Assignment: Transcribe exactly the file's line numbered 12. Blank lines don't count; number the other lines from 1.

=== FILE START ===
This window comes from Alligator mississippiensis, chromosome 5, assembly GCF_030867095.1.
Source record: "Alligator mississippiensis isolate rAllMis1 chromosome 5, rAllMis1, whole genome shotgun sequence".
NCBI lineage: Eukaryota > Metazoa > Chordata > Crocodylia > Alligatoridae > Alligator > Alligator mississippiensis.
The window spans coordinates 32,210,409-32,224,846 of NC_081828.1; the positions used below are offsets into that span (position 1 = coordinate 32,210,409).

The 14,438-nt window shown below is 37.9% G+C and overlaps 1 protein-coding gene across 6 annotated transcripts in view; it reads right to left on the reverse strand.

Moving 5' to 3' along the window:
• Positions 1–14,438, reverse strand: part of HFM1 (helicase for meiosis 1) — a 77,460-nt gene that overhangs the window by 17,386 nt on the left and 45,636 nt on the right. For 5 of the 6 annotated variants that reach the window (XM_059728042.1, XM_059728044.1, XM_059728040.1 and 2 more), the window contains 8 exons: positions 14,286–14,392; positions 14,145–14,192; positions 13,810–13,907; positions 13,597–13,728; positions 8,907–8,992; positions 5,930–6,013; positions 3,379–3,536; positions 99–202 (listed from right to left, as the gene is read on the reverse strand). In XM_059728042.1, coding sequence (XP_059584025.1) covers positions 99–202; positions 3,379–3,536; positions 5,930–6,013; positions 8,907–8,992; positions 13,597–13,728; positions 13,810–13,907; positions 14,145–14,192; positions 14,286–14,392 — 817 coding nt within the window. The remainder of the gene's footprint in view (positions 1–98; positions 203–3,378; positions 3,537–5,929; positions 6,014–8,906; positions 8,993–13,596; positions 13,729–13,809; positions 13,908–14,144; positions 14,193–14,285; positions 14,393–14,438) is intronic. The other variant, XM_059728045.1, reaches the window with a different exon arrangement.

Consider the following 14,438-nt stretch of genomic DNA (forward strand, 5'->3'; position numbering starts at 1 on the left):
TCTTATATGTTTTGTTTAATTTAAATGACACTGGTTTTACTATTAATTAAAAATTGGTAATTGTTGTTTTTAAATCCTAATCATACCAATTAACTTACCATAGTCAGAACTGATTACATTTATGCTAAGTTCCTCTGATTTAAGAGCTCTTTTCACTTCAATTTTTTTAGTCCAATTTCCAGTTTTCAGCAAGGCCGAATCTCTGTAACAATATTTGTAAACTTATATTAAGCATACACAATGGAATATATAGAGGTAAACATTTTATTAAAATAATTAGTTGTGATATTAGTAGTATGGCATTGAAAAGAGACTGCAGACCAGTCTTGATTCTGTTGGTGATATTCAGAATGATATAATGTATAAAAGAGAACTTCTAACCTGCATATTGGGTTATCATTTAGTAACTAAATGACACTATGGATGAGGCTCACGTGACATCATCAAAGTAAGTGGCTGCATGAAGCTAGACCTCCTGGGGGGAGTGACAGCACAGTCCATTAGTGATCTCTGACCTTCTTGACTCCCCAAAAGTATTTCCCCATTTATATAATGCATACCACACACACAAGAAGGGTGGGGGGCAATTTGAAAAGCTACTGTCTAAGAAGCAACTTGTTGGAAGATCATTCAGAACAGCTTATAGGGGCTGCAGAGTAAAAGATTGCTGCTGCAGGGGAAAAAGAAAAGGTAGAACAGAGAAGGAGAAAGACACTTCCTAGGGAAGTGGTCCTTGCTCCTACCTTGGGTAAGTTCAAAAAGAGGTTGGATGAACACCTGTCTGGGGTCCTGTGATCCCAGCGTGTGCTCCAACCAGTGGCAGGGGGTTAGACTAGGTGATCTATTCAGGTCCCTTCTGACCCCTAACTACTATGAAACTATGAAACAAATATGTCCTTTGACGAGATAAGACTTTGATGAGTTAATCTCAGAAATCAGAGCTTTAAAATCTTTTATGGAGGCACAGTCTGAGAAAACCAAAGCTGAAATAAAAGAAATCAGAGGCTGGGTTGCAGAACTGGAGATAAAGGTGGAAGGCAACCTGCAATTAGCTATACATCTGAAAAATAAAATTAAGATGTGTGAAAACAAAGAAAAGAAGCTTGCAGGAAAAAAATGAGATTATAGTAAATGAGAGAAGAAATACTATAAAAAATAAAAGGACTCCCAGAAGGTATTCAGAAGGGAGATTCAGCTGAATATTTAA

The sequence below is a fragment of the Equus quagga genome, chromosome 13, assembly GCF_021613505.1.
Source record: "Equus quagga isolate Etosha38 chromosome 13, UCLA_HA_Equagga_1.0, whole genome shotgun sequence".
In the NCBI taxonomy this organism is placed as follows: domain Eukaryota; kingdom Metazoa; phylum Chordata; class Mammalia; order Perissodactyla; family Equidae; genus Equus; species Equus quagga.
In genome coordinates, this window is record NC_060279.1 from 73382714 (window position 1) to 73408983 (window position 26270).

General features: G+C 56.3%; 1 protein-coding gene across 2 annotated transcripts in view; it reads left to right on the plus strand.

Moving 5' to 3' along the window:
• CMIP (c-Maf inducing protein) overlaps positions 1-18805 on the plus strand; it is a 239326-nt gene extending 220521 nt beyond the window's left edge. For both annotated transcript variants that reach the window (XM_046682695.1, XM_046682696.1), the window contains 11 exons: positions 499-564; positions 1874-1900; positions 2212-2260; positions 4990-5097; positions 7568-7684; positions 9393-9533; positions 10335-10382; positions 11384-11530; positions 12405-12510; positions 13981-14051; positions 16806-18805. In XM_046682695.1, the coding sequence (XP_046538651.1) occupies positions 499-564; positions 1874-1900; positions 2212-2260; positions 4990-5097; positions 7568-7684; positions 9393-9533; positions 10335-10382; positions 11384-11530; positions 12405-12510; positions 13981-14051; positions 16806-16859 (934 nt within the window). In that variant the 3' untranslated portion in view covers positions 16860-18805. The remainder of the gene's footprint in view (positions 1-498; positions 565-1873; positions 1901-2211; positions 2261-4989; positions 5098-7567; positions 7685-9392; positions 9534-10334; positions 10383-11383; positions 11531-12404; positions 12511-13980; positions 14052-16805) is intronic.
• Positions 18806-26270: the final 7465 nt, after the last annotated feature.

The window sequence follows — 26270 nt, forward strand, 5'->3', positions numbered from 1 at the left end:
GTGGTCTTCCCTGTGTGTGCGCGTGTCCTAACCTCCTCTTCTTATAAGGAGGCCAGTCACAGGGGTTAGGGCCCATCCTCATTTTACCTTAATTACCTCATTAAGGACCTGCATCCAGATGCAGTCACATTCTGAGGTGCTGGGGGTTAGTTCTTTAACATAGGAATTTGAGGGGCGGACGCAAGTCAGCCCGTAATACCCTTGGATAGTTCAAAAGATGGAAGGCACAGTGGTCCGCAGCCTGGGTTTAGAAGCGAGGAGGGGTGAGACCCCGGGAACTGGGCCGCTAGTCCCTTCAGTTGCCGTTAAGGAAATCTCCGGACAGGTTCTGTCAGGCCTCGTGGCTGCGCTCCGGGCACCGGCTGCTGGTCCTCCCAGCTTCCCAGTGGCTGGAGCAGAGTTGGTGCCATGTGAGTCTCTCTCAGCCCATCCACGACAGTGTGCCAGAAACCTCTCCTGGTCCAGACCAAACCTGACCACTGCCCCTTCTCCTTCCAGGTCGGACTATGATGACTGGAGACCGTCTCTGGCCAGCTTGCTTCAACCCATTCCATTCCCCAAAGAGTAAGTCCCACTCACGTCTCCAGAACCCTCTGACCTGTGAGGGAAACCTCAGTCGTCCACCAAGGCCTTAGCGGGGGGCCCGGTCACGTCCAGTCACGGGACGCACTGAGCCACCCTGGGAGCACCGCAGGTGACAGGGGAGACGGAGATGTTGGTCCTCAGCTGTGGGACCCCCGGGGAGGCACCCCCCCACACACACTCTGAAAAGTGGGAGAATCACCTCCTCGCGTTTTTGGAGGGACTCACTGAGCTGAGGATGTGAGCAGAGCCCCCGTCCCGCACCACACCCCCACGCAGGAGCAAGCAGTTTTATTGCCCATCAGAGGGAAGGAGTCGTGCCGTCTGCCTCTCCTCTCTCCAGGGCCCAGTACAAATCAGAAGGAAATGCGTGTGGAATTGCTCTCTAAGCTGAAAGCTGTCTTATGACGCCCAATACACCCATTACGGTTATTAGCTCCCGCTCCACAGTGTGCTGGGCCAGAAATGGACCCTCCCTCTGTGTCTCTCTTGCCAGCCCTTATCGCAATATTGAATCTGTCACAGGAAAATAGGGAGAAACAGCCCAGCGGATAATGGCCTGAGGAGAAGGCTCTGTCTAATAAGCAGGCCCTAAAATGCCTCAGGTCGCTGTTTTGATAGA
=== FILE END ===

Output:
In the NCBI taxonomy this organism is placed as follows: domain Eukaryota; kingdom Metazoa; phylum Chordata; class Mammalia; order Perissodactyla; family Equidae; genus Equus; species Equus quagga.